For many, sex is an addiction. And as Susan Cheever found out, giving in to the urge is like falling into an hypnotic trance. An excerpt from her new book,
Desire: Where Sex Meets Addiction.
“It’s as if an electronic magnet in my solar plexus was switched on. At its most intense I’d go into a kind of trance, dissociated, beamed in from Mars, my mouth dry and my heart pounding, my usual waking consciousness hovering somewhere outside my body while I was taken in by the pull,” writes Michael Ryan.
One of the most mysterious and creepy symptoms of addiction is this kind of trance. An addict will decide not to do something, whether it’s not to use a credit card or not to drink more than one glass of wine or not to go home with the drug dealer. The decision is usually carefully considered and based on previous painful experience. The decision is final. The addict is sure.
Later, when the addict can’t understand how she could have done what she had promoted not to do, it seems in memory to have been a trance.
I made myself comfortable while he got dressed to go out. Then, somehow we were on the bed.
In 1978, City magazine folded, and Newsweek was ready to transfer me to San Francisco. The obstacles to Warren’s and my great love were removed, but I had become deeply involved with the handsome writer who had left his wife and moved in with me.
In moments of precious sanity, I told myself and my friends that, although I would always love Warren, I had realized that I could not build a life with him. My passion for the writer might not be the blazing, excruciatingly painful connection I had with Warren, but he was a wonderful, responsible, witty, and intelligent man, and I loved him too, in a different way.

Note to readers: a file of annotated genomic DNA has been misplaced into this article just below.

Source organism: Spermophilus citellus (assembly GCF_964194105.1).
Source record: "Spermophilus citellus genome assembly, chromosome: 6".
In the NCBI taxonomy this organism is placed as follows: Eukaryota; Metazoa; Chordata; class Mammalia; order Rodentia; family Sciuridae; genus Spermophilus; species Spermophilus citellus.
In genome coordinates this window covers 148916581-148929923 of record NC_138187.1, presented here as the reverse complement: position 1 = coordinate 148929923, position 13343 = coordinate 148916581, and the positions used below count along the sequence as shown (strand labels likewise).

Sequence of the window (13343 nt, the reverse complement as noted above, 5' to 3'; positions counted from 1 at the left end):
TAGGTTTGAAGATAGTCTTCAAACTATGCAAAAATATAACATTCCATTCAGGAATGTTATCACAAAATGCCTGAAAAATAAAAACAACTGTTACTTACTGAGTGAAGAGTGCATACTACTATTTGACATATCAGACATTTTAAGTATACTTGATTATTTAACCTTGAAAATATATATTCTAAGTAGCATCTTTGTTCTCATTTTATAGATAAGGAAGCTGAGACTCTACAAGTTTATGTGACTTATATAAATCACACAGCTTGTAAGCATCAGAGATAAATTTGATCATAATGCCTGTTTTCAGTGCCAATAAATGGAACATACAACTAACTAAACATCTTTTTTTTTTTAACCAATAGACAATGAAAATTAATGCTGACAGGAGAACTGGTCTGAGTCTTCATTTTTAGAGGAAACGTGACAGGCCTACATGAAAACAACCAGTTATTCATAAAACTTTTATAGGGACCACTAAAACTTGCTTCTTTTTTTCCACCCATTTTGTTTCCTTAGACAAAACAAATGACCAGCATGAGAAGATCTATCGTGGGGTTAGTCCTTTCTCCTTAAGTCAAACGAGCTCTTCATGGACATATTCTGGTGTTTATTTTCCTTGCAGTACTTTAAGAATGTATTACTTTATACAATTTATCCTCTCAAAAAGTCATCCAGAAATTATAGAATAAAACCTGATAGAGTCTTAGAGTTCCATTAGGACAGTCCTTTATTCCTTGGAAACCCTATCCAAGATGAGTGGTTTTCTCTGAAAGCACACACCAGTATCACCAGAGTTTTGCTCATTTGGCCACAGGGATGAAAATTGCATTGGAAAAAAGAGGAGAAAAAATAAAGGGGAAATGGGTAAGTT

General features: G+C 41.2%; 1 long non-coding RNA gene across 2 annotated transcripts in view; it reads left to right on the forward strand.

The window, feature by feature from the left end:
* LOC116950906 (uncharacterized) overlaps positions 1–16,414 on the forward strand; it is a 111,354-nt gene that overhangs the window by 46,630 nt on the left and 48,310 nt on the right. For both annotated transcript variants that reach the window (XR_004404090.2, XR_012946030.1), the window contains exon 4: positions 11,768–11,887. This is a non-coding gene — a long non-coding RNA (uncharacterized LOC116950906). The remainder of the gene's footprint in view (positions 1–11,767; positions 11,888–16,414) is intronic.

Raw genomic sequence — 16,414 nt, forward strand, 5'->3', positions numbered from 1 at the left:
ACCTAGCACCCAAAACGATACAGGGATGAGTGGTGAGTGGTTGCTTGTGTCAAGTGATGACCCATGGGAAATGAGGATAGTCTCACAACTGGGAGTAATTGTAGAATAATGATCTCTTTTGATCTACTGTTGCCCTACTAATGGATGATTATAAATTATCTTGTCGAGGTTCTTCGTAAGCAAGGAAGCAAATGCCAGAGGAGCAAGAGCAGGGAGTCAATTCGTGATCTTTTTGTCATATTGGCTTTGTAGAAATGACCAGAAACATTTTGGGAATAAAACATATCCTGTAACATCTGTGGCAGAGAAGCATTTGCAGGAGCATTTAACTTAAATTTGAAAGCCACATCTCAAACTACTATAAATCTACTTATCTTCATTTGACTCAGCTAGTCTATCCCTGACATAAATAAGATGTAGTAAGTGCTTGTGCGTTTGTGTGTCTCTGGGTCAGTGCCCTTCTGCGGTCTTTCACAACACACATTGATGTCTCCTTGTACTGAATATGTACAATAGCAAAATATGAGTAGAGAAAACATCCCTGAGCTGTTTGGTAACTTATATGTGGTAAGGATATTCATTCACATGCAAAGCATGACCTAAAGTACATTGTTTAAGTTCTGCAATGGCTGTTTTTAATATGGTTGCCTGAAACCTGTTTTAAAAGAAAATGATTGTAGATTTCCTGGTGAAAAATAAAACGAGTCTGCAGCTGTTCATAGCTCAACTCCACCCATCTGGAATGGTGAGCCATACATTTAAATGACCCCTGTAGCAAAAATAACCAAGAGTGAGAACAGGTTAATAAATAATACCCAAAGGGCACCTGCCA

Warren protested, of course. He came to New York to try to change my mind; it was too late. I was sick of his lateness and his wildness and sick of all that pain. Visiting him in his room at the raffish Chelsea Hotel, I noticed that there was a crumpled cigarette package under the bed. Warren didn’t smoke.
With the writer’s encouragement, I left my job at Newsweek and wrote a novel, Looking for Work, which was published in 1980. I married the writer; we had a wonderful daughter. I didn’t speak to Warren for almost four years. I told myself that I felt lucky to have escaped.
Then one morning, when my husband and I happened to be in San Francisco for a week, I called Warren. He met me in the lobby of the hotel, and in some ways it was as if we had never been apart. We stood in the hotel bar and talked until it was time for me to meet my husband for dinner. Warren said things about writing that surprised me, and as always, his liberal use of profanity was refreshing, like a blast of honesty and anger blowing through my carefully constructed married-lady world.